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Stargazing June 15th ✦ 6pm-10pm
Stargazing June 15th ✦ 6pm-10pm

Guiding Tips

Using a self-guiding CCD camera, the Track & Accumulate function, or a CCD autoguider, involves acquiring a guide star and then calibrating the autoguider in order to make corrections for slight tracking errors. Below are some tips for more easily finding guide stars, choosing appropriate stars, calibrating, and troubleshooting.

Selecting Guide Stars

If you are using a secondary guidescope and autoguider to guide a main telescope and main CCD camera, you have a relatively easy task when it comes to finding a guide star. The guide star can be up to several degrees away from the main target, and a bright star will almost always be available.

Using a self-guiding CCD can be a bit trickier since the guide star must be near the main target. CCDs are very sensitive, however, and an appropriate star can be found with a little patience.

  • Try not to use too bright a guide star. While this is rarely a problem with self-guided CCDs, the use of a guidescope sometimes offers the possibility of using a very bright star for guiding. Autoguiders are more accurate on dimmer stars. It depends on the exact equipment, but usually 5-10 magnitude stars are better than 4th magnitude or brighter.

  • If a very faint star is selected, be sure it is still visible with color filters in place. Remember that everything is dimmer with color filters than with the clear filter in place. This is only a problem for self-guided or Track & Accumulate images, since color filters will not be used on a separate guide scope.

Finding Guide Stars

  • Change the display settings of the autoguider image so that stars may be seen more easily (by reducing the noise in the image).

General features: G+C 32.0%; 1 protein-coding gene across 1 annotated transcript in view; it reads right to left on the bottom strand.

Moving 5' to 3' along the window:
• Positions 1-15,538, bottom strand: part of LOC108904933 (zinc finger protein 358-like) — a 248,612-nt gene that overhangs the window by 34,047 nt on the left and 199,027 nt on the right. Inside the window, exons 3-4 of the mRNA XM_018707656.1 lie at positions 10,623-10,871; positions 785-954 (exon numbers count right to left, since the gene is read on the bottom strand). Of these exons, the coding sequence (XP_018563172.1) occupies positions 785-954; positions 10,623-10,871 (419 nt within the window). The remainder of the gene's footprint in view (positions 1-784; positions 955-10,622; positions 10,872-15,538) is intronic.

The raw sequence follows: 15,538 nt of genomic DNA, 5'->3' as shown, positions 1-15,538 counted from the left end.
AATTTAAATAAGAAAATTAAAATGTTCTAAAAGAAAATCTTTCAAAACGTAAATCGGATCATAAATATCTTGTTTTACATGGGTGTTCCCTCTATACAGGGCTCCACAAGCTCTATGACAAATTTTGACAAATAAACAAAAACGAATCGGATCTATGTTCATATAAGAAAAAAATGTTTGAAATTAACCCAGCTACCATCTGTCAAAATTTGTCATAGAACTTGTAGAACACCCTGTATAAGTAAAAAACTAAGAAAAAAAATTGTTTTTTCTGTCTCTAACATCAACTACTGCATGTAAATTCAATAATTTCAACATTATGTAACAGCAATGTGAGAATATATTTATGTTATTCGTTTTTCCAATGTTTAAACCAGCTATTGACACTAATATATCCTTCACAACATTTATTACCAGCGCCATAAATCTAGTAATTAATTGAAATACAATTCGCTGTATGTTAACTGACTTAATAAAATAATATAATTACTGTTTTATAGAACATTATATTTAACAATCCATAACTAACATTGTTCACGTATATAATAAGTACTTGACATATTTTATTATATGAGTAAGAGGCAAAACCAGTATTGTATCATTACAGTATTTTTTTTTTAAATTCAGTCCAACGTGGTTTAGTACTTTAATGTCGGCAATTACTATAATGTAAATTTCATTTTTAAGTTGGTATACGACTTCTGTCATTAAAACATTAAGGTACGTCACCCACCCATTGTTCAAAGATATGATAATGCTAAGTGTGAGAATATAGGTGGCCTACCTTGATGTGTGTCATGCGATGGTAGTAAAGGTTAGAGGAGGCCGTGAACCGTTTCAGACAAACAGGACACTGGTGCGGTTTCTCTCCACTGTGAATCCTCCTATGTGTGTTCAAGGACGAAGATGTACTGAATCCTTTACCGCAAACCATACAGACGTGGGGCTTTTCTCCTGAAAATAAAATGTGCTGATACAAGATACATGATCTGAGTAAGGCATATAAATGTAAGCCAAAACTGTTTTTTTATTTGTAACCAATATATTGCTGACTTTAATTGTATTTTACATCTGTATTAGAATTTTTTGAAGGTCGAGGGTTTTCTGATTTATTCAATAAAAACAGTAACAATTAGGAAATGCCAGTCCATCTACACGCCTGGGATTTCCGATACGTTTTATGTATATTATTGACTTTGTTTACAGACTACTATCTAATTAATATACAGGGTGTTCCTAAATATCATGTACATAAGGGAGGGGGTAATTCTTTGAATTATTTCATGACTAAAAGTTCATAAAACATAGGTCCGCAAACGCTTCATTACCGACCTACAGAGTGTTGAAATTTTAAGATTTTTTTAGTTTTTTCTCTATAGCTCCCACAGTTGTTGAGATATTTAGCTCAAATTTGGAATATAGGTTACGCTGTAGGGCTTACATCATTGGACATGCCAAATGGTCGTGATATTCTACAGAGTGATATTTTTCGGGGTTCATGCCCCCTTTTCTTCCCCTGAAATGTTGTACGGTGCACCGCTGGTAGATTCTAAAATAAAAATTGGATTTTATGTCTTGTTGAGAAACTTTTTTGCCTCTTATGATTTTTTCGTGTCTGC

• If using RGB or narrowband filters, select the clear filter for finding a star, then double check that it can be seen through the darker filters.

  • Sometimes a long exposure is necessary for faint stars or through a narrowband filter (such as a hydrogen-alpha filter). Exposures of 10 seconds or more are not uncommon. The mount's tracking accuracy becomes an important consideration at this point.

  • Be sure to double check the placement of your target in the main CCD after acquiring a guide star.


Calibration teaches the autoguider how to correct for tracking errors. By testing the movements of the mount the camera learns how much it must move the mount in each direction to compensate for a given error.

  • Make sure the camera is square to the axes of the telescope mount (RA and Dec). This makes it easier for the autoguider to correct errors.

  • The guide star should move about 10-20 pixels during a calibration move. Adjust the guide rate and calibration time until this amount movement is achieved.

  • At higher declinations the autoguider will require longer calibration times in right ascension.

  • You must recalibrate after selecting a new target. If you remove or rotate the camera you must recalibrate as well.


  • If the calibration works in declination but fails in the right ascension axis, try increasing the calibration time in RA. This happens at high declinations where the telescope must move more in RA to cover a given amount of sky.

  • If the calibration fails in declination, try increasing the calibration time. This often happens if there is backlash in the declination gears.

  • If increasing the declination calibration time still does not work, try adjusting the backlash settings of your mount. Backlash errors usually appear as a good calibration in one direction but no movement in the opposite direction.

  • If the calibration seems to work for most directions but is very far off in one (especially if the star position is read out in a completely different area of the chip), a cosmic ray may have struck the CCD causing it to miscalculate the position of the guide star for one exposure. Simply calibrate again.

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